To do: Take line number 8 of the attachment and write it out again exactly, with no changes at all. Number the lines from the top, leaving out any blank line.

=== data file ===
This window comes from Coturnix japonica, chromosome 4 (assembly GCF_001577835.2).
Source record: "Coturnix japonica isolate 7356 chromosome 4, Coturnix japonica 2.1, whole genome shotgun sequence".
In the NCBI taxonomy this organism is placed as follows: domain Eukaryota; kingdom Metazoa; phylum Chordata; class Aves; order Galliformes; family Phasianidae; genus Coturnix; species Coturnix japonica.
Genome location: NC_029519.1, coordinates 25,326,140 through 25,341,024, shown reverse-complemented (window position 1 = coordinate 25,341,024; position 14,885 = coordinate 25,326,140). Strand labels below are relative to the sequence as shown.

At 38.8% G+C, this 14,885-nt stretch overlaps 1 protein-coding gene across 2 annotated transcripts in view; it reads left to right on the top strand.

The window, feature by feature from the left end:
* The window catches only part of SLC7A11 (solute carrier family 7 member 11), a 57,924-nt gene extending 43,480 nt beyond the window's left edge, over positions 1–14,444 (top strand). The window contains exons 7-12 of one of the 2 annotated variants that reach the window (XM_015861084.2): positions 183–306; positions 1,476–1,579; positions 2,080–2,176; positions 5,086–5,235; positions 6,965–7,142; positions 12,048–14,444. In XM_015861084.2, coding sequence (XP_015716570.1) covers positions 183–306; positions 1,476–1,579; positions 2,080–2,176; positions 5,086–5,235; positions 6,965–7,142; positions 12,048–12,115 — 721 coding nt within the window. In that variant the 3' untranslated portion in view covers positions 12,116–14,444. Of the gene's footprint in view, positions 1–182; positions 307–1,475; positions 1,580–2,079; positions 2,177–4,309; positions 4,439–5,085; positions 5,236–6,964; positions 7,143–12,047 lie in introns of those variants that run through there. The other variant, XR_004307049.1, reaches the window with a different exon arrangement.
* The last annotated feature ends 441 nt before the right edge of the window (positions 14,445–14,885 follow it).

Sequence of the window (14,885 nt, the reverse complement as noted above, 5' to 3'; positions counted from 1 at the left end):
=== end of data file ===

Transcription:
* The last annotated feature ends 441 nt before the right edge of the window (positions 14,445–14,885 follow it).